November 27, 2012
War over the Nile River? It seems that every few weeks, commentary is published suggesting that Egypt and Ethiopia are ready for military battles over the future of the Nile River.
This week, Robele Ababya wrote a piece titled “Likely war over the Blue Nile River?” that highlighted the growing concern in Ethiopia over the future of Egypt’s tenuous democracy that has seen massive unrest in recent days.
Ababya wrote: “The matter is so serious that I gave it a rather scary title after a lot of soul-searching, but the arrogant stance of prominent Egyptian leaders begged for it as mentioned in the paragraph below – notwithstanding my long held dream that democratic Ethiopia and Egypt will one day emerge as powerful allies working together as keepers of stability and engines of economic growth in the region and beyond in the African continent.”
Ababya added that with the ongoing turmoil in Egypt and the uncertainty over their ability to reach compromises, the future relations with Ethiopia, despite an optimistic tinge, are not looking positive.
“But the new Egyptian regime appears to have dimmed any hope of engendering a secular democratic state given that liberal democratic political forces that have spearheaded the Egyptian revolution have withdrawn from drafting the constitution. It seems the government is bent on following in the footsteps of its predecessors,” Ababya continued.
That precedent does not engender a warm feeling in many Ethiopians, who have seen decades of Egyptian obstinate behavior over Nile water. Now, with the government in Cairo teetering on collapse, Ethiopia remains concerned over the future of what the government and its people believe is a right to water resources.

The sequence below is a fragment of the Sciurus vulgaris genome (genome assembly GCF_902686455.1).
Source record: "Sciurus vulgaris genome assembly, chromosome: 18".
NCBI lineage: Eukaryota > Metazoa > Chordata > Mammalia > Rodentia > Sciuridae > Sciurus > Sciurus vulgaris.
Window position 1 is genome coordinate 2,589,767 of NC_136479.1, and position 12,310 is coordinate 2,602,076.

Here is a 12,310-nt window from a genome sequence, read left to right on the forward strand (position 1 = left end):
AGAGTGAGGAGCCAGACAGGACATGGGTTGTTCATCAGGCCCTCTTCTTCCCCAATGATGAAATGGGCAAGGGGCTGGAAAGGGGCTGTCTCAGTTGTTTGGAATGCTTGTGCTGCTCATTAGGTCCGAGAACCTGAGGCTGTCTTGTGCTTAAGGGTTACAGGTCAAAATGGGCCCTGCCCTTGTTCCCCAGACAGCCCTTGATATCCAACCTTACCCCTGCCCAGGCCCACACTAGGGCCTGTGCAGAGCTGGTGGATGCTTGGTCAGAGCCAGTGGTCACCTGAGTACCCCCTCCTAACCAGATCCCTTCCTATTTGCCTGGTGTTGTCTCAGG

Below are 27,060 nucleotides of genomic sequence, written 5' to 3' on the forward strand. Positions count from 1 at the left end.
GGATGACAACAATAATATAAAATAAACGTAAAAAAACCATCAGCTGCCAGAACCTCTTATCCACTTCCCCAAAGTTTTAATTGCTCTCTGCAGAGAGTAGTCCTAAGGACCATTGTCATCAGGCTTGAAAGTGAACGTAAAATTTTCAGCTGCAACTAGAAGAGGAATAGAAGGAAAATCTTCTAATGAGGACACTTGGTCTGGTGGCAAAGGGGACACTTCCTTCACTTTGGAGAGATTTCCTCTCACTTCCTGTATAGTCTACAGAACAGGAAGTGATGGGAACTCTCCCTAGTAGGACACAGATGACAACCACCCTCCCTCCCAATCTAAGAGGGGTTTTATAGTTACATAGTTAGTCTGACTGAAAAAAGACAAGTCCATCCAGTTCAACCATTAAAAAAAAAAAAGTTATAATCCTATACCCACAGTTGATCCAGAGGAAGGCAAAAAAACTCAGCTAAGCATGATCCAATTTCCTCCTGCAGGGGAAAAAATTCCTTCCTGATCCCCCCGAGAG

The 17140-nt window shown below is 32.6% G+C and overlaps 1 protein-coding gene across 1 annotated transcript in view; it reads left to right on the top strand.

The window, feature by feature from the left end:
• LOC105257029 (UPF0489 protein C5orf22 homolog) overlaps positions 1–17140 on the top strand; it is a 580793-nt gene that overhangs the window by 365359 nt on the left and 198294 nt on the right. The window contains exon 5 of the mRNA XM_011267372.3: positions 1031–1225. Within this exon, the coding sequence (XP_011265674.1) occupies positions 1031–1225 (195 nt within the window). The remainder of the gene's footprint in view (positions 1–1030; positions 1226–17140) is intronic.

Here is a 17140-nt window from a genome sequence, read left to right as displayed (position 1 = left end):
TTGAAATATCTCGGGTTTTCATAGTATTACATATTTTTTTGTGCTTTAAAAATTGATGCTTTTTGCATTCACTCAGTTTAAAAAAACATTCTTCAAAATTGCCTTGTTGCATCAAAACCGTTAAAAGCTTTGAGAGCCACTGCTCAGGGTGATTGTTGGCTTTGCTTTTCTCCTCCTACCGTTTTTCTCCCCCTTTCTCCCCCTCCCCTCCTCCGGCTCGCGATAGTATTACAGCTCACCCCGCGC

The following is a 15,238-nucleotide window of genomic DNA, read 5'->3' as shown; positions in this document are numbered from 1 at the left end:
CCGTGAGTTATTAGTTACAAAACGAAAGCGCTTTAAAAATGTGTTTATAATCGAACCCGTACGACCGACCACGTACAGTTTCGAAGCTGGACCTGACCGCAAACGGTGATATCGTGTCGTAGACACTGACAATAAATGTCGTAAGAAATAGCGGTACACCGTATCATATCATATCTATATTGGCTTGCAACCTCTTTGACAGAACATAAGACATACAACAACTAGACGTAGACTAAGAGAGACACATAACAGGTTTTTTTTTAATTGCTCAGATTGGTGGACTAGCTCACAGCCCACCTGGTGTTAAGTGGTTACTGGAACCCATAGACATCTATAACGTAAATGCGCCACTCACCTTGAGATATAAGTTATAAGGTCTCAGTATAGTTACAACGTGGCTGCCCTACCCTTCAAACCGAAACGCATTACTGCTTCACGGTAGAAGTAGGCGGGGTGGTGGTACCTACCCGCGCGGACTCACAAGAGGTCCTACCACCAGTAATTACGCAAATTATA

Ethiopia and Egypt have been butting heads for some time over water resources and who has a right to the Nile River.
With the first-ever Nile Basin Initiative (NBI) report on the status of the Nile River published last month, the situation between Egypt and Ethiopia and the angst between the two foes finally has some statistics and analysis to deal with. However, it is unlikely to see any changes in the current policies that have both countries eying future water resources along the world’s longest river.
Top Ethiopia government officials have told Bikyamasr.com that they are looking at jumpstarting the massive Renaissance Dam project along the Nile River in an effort to increase water resources and energy for the East African country.
The moves could threaten the regional stability after the Egyptian government said it remained “concerned” over Ethiopia’s actions along the Nile River.
The International Monetary Fund (IMF) has also called on Addis Ababa to push the dam project to the backburner in order to focus on other economic initiatives.
While Cairo has denied any intention of attacking the dam, as reported by whistleblower website Wikileaks, the country’s Water Resources and Irrigation Minister Mohamed Bahaa el-Din said last month that his country was maintaining its concerns about the construction of the Renaissance Dam in Ethiopia.